Yesterday, Forrester Research published a report that slammed Facebook (FB) as an effective use of a firm’s marketing budget. Or, more accurately, they published said report with an open letter to Facebook from Forrester VP Nate Elliot that slammed the social networking site’s effectiveness.
The report was based on a survey of 395 marketers in the US, UK and Canada, which asked them to rank the effectiveness of various marketing channels from 1 (low) through 5 (high), and yes, FB did finish last of the channel options given. Top rated were “online ratings and reviews” with an average 3.84 and Facebook finished at the bottom with a 3.54.
Given the fairly narrow spread between first and last, the relatively high overall level of satisfaction and the fact that FB is still trying to optimize marketing effectiveness without overly upsetting users, I would say that the results themselves were fairly unremarkable. More than anything it shows, once again, the danger of paying too much attention to online ratings and reviews. If they are seen as just another channel for marketing dollars, do they really have any credibility?
I do, however, tip my hat to Forrester for attaching an open letter with an inflammatory conclusion that ensured maximum exposure (I mean, I’m writing about it, aren’t I?) for their report.
Apart from prompting those thoughts, however, the report did lead to me pondering online advertising in general. Growth in the area has been explosive, and, according to the most recent IAB report it is still growing fast. Year to date revenues increased 18% from 2012, to $20.1 Billion. Overall then, the spend is increasing, but the focus on the still nascent mobile market and more performance-driven fee agreements has put pressure on pricing.
There is also evidence of a problem all too familiar to more traditional advertising channels. As with network television, advertising pays for the free content that people enjoy, but the ungrateful consumer still finds the ads annoying. In TV terms, the advent of Tivo was at one time predicted to spell the end of commercial TV. If people could access the content without the advertising, who wouldn’t? The same problem is now surfacing in relation to online advertising with the increasing popularity of programs such as AdBlock Plus. The rise and potential impact of AdBlock is covered in depth in this enlightening article by Andrew Leonard on Salon.com. The Tivo example would indicate that maybe fears are overdone, but some pullback in digital advertising revenues would come as no surprise.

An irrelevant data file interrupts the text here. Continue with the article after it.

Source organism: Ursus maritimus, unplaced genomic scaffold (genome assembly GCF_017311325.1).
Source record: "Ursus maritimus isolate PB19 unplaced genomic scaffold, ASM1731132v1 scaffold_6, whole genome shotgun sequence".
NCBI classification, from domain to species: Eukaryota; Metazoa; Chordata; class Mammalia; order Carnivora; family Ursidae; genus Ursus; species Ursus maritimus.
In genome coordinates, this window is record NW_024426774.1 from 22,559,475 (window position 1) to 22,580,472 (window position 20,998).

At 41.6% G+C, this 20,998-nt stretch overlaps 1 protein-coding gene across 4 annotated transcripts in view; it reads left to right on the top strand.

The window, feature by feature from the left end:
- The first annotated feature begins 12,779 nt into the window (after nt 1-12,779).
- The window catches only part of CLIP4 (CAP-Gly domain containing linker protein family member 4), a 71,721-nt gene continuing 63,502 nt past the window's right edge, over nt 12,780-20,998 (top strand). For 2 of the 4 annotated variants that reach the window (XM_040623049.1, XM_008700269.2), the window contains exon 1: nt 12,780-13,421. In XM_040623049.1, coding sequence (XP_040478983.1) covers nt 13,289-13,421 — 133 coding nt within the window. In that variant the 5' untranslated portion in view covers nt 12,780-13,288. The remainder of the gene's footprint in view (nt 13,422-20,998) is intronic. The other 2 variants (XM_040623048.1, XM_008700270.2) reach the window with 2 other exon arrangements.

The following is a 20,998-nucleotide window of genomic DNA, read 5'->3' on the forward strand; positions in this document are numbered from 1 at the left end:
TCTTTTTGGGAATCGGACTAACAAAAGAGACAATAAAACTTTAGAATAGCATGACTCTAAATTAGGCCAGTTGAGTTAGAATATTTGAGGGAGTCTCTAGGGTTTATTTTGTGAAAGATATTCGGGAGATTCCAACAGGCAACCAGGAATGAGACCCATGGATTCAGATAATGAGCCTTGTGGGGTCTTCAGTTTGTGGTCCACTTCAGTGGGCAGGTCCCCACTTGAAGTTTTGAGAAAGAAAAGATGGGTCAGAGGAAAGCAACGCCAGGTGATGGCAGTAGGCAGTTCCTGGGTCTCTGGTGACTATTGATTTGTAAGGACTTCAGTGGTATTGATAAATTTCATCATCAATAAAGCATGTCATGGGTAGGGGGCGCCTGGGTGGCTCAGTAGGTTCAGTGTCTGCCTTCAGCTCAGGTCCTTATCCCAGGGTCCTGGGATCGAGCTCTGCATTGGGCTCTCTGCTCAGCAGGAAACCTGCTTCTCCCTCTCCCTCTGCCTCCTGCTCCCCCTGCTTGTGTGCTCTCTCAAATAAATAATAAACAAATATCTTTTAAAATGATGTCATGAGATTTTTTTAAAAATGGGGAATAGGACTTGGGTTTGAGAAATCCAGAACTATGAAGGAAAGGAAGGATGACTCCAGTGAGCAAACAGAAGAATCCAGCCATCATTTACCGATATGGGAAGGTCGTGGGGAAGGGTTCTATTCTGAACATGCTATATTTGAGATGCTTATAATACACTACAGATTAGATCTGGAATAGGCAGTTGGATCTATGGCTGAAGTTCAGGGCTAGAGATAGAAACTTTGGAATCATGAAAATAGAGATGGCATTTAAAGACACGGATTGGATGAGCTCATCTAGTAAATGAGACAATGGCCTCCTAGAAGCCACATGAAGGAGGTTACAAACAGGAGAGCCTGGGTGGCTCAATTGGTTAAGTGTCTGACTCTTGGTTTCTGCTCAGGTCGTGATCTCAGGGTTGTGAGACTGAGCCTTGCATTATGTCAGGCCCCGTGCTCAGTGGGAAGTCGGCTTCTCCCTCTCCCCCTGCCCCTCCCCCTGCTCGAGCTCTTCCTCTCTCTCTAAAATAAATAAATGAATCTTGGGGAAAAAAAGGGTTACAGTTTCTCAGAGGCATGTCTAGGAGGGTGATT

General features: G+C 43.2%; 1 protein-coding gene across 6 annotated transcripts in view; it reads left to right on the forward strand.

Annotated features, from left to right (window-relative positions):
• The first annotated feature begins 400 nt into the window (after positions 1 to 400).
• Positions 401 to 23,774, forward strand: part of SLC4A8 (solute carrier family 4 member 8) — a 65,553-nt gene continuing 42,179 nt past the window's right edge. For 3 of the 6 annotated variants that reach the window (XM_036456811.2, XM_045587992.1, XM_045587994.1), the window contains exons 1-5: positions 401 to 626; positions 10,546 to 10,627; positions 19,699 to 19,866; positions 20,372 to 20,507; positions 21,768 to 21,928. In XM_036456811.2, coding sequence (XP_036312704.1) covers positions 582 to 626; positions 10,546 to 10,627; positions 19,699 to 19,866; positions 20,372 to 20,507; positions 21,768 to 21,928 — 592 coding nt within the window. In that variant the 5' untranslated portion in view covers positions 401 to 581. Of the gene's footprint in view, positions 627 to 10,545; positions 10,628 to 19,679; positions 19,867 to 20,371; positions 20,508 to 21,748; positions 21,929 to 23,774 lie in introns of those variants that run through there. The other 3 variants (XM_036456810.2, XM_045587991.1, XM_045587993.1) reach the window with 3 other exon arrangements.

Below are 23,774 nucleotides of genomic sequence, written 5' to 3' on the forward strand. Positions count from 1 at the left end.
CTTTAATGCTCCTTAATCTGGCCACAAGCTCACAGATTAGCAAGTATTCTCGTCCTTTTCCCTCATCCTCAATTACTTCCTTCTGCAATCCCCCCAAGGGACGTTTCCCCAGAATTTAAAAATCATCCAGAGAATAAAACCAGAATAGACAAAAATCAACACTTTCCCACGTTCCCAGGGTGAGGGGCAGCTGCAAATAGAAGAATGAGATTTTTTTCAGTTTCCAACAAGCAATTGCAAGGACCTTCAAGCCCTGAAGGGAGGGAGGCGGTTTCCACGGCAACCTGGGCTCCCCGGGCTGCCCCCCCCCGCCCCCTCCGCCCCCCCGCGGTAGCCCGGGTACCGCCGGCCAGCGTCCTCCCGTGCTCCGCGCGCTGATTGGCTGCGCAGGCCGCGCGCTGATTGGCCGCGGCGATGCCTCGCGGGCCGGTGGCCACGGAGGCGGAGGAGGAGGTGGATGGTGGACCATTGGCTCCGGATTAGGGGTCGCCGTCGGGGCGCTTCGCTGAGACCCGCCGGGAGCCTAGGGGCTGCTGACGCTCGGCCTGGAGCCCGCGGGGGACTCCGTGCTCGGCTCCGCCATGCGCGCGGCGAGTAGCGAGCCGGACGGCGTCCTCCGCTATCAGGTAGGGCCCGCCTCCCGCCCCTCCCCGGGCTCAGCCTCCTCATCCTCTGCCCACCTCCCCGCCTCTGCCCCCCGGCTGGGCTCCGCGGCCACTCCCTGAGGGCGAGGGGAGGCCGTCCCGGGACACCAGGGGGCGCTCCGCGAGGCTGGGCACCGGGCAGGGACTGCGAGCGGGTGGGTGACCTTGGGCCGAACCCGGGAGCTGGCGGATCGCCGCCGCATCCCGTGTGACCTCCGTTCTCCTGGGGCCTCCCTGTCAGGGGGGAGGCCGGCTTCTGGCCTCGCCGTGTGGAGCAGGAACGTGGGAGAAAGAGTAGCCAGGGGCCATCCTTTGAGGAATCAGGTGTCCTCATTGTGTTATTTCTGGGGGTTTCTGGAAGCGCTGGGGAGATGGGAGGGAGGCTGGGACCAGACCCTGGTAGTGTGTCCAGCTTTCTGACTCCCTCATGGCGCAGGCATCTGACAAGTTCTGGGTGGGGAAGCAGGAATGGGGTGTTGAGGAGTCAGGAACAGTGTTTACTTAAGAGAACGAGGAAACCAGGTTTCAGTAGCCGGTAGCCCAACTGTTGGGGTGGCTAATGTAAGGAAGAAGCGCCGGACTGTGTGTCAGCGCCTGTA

It would seem from their Q3 results that Google (GOOG) is only too aware of this and has begun to focus on revenue sources other than advertising, with non-ad growth outpacing advertising revenue growth significantly (85% to 15%) in that period. Ad revenue still accounts for over 90% of GOOG’s income, so let’s not get carried away, but if history is any guide, Google is often in front of the pack.
With the upcoming Twitter IPO and questions about their ability to leverage popularity to produce an actual profit, all of these questions and concerns are likely to come to the forefront of debate in the next few months. Advertising is a business of trends and should the conventional wisdom about online advertising (“You gotta get on board!”) change, there could be a rocky time ahead.
If you think this is just idle speculation, then I refer you to the title of these daily columns, “Market Musings.” In that context, idle speculation has its place, but I am more concerned with what this potentially means for investors.
Advertising revenue as a whole is a function of the health of the economy and the degree of optimism felt by businesses. If there is even a pause in the growth of online revenues, then those dollars will probably be redirected within a marketing budget. In a continuing recovery, then, the likely beneficiaries are conventional media companies.
It is generally accepted that the best TV product, from an advertising perspective is live sports. Football, both college and pro, produces staggering viewing numbers, and most watch the events live, minimizing the “Tivo effect.” It makes sense, then, to look at media companies with an established presence in sports.
The most obvious is, of course, ESPN, the modestly self-titled “Worldwide leader.” ESPN is owned by Disney (DIS), who also own other cable channels and the ABC network. It must be said that DIS has already come a long way this year, being up over 38% YTD, and that much of that has been driven by increased earnings at ESPN. If you accept the above thesis, however, that company’s contribution to DIS profits is set to increase even further.
Comcast (CMCSA) is another stock that, on first glance, would seem to have already made its move. The stock is up 28% YTD, but if some online spend is diverted back to traditional media, their regional coverage of major sports on the Comcast Sports Net channels could attract more than its fair share. It could be that the best is yet to come.
I don’t wish to emulate Forrester and sensationalize a claim, but there is some evidence that the boom in online marketing is at least slowing. Mobile platforms will no doubt one day take much of that revenue, but, for now, it is hard to get my attention on a small screen without annoying me tremendously. Companies will, however, continue to market themselves and it would seem reasonable to expect the traditional media outlets to be the main beneficiaries in a kind of “back to the future” shift. Both DIS and CMCSA are ideally placed to benefit, and look set to continue to appreciate.